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Instability haunts Ukraine 20 years after independence

PR dla Zagranicy
Peter Gentle 24.08.2011 08:54
On the 20th anniversary of Ukraine's declaration of independence from the Soviet Union, a former president of Poland has told Polish Radio that the nation still lags behind in developing modern, democratic institutions.

Ukraine parliament: photo Jurij Skoblenko

Alexander Kwasniewski, president of Poland from 1995 to 2005, says that independence for Ukraine as a nation of 52 million people was “without historical precedent” when it was declared on 24 August 1991 as the Soviet Union was in the process of disintegrating.

"If we look at previous periods of Ukrainian statehood, this was only a few months after the end of World War I and then for a long time, nothing," he told Polish Radio's IAR news agency.

"Ukraine is still building sovereignty, state institutions, and democracy. Unlike Poland, it emerged from the Soviet Union. So Ukrainians carry much heavier baggage [from the past] and less experience [than Poles]. The quality of performance is therefore less than in Poland," assesses Aleksander Kwasniewski.

Authorities have banned any demonstrations today connected with Independence Day except the officially sanctioned ceremonies.

Disappointment with widespread corruption has become a feature of political life in the country, two decades after breaking away from the Soviet Union.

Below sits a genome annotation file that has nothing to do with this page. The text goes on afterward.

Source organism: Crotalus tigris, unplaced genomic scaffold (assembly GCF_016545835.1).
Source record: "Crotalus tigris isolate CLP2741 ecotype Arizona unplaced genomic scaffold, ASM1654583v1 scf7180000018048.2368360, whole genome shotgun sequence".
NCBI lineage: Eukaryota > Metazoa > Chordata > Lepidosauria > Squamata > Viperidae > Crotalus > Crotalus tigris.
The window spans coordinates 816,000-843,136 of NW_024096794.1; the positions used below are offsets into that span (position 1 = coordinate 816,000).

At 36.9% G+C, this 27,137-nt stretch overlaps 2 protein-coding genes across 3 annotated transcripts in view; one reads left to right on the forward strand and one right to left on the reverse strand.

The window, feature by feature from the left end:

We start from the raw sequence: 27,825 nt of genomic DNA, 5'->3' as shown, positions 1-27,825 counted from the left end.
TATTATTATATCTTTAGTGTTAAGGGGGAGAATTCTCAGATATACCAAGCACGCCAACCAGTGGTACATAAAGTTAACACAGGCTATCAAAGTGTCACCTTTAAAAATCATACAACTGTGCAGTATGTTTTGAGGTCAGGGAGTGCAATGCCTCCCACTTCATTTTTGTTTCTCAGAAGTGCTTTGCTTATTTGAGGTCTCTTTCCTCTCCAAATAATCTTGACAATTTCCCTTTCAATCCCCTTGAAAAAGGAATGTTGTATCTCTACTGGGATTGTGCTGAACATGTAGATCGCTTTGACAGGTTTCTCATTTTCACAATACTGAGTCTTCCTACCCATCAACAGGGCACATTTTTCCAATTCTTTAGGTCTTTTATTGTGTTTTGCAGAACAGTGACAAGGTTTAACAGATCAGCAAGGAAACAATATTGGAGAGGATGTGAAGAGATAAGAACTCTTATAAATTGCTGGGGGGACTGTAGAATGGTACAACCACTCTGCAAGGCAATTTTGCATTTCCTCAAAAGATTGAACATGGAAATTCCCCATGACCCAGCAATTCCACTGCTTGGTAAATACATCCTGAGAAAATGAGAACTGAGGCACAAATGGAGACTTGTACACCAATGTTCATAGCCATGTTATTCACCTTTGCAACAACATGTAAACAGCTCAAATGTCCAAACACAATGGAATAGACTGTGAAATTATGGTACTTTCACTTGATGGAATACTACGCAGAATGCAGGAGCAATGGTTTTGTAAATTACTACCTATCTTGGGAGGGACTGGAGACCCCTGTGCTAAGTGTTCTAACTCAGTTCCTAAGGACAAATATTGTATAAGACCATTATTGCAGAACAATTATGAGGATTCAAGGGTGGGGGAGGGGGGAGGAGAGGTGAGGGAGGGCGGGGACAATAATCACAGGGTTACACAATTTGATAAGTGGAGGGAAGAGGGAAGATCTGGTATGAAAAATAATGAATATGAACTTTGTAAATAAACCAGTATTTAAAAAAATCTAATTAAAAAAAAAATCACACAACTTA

A recent opinion poll found that 61 percent of Ukrainians feel that public life has worsened since 1991.

Aleksander Kwasniewski, however, feels that this year could be a turning point for the state's EU aspirations.

"If the negotiations for an 'Association Agreement' status are completed with the European Union then this is a fundamental step towards the EU.”

Break away

The declaration of independence taken by Kiev 20 years ago was backed by 90 percent of voters in the referendum that followed in December 1991.

The following day Poland was first country to recognise Ukraine as an independent state.

The Soviet Union formally collapsed on 25 December that year when President Gorbachev resigned.

Currently, problems still dog politics in the country. Former prime minister Yulia Tymnoshenko is on trial over a gas deal with Russia made in 2008 despite suffering from a serious illness.

Authorities have refused to release the co-leader of the Orange Revolution of 2004/5 to attend the ceremonies today.

The US and EU have expressed concern that the trial may have political motives behind the trial.

The current president, Viktor Yanukovich has packed his cabinet with local cronies from the east of the country where he has his power base. Many of these cannot even speak Ukrainian but communicate in public in Russian.

President Yanukovich, who was deposed as head of state during the Orange Revolution, returned to power last year promising a middle way between western structures and Russia. (pg)

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